The Vanguard

A poem by Henry Lawson

While the crippled cruisers stagger where the blind horizon dips,
And the ocean ooze is rising round the sunken battle-ships,
While the battered wrecks, unnoticed, with their mangled crews drift past,
Let me fire one gun for Russia, though that gun should be the last.

’Tis a struggle of the Ages, and the White Man’s star is dim,
There is little jubilation, for the game has got too grim;
But though Russia’s hope seems shattered, and the Russian star seems set,
It may mean the Dawn for Russia, and my hope’s in IVAN yet!

Let the Jingo in his blindness cant and cackle as he will;
But across the path from Asia run the Russian trenches still!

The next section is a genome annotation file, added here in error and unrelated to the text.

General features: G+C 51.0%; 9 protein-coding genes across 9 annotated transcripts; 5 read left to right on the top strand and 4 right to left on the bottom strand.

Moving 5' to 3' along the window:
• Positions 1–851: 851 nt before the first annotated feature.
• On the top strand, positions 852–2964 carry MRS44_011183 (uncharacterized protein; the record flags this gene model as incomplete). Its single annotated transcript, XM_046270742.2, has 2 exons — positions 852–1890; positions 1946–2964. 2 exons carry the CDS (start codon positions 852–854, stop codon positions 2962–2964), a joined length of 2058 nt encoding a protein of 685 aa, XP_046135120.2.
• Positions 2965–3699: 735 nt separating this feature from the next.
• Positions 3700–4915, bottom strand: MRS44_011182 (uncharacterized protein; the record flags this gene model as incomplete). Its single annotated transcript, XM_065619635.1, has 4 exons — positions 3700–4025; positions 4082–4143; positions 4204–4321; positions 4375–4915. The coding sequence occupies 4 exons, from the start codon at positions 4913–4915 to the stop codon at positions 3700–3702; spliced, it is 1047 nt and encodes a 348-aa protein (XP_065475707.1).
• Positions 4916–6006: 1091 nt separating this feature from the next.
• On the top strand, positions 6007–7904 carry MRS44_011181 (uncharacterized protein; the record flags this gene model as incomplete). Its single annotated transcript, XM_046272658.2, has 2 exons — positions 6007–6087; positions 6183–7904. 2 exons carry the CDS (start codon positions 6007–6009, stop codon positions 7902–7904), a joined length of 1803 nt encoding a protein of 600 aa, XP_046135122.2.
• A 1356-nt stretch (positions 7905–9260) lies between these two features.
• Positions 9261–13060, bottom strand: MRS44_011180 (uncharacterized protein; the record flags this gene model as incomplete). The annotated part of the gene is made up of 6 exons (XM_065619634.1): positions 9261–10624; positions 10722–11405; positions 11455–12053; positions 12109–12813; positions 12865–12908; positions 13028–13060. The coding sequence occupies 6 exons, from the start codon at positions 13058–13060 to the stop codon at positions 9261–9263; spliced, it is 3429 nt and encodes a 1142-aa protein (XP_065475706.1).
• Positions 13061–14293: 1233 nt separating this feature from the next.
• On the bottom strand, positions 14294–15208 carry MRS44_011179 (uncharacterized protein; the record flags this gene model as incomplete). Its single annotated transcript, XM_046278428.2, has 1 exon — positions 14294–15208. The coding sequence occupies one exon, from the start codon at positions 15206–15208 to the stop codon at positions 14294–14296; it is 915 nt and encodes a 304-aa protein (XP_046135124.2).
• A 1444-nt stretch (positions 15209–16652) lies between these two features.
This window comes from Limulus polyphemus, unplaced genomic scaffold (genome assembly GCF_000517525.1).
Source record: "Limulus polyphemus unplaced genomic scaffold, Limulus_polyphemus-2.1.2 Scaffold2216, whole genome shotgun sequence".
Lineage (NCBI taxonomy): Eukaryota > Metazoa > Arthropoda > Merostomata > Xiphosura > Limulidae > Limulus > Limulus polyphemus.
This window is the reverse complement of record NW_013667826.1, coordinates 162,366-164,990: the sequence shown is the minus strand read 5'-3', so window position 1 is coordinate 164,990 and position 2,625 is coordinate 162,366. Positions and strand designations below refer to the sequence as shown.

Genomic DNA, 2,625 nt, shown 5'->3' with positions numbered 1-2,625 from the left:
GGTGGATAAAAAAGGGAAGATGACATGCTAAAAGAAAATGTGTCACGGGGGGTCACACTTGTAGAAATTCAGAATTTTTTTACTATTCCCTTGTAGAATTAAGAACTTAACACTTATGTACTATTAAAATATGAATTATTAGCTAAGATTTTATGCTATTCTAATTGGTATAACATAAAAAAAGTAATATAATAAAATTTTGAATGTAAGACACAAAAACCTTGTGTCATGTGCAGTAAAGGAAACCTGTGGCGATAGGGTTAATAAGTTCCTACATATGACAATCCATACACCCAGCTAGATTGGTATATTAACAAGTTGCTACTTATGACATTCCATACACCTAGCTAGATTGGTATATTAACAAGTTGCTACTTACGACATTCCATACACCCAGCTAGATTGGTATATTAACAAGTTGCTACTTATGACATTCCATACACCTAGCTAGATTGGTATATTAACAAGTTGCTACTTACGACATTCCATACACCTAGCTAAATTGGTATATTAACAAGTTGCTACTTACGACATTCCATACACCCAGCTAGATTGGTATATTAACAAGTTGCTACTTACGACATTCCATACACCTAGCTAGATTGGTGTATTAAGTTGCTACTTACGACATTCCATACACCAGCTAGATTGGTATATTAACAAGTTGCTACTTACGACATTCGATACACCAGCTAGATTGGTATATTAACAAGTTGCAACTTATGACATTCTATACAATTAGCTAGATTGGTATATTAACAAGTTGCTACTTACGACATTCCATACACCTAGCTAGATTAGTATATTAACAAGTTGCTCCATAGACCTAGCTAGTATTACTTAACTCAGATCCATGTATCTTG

And the sahib in his rickshaw may loll back and smoke at ease,
While the haggard, ragged heroes man the battered batteries.

’Tis the first round of the struggle of the East against the West,
Of the fearful war of races, for the White Man could not rest.
Hold them, IVAN! staggering bravely underneath your gloomy sky;
Hold them, IVAN! we shall want you pretty badly by-and-bye!

Fighting for the Indian empire, when the British pay their debt;
Never Britain watched for BLUCHER as he’ll watch for IVAN yet!
It means all to young Australia, it means life or death to us,
For the vanguard of the White Man is the vanguard of the Russ!

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